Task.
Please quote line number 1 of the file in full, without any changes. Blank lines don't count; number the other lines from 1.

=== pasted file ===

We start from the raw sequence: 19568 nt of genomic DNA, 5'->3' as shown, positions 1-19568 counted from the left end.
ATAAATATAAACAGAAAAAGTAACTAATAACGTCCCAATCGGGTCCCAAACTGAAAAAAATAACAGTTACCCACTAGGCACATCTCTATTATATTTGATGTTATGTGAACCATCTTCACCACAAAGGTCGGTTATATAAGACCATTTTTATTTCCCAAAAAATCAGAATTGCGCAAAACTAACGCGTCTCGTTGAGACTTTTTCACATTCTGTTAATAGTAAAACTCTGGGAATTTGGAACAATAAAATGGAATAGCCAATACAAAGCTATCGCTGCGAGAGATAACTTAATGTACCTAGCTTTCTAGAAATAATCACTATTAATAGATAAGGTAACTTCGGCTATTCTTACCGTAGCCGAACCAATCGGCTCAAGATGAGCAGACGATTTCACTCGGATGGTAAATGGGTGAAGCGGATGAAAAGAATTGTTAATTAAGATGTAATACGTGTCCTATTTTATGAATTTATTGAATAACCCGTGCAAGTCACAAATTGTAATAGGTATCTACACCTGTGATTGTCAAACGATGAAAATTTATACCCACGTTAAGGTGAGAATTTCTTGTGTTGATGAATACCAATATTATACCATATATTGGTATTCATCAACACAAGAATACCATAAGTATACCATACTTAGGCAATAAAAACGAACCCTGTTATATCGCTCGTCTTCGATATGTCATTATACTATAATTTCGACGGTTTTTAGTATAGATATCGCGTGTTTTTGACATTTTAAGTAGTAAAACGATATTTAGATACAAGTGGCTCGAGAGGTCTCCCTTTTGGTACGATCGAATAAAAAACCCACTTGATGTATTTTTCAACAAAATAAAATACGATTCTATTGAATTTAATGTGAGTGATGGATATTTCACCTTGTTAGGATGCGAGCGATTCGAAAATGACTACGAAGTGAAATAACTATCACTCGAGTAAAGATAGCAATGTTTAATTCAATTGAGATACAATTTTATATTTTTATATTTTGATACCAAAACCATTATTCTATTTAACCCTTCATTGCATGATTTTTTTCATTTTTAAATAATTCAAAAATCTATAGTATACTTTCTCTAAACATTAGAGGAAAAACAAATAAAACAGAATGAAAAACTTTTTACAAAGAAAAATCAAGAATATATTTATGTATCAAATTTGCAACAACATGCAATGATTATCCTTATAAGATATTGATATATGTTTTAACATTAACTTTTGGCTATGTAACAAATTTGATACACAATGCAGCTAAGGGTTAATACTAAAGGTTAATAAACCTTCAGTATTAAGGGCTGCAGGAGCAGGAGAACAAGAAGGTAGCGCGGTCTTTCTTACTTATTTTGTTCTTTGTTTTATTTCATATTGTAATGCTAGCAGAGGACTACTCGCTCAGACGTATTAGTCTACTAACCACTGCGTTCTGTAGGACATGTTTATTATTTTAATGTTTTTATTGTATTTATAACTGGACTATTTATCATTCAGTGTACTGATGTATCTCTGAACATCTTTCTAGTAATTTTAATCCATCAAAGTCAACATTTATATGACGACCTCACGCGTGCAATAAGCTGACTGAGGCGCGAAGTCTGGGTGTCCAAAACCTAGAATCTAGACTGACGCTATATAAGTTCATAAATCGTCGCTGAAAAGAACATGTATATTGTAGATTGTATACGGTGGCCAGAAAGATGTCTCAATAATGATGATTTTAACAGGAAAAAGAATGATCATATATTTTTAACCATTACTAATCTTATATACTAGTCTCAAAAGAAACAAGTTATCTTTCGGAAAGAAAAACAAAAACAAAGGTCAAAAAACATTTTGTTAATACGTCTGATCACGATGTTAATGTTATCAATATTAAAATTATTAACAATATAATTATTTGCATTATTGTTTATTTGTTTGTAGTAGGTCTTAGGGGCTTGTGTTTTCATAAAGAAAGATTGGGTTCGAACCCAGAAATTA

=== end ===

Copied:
We start from the raw sequence: 19568 nt of genomic DNA, 5'->3' as shown, positions 1-19568 counted from the left end.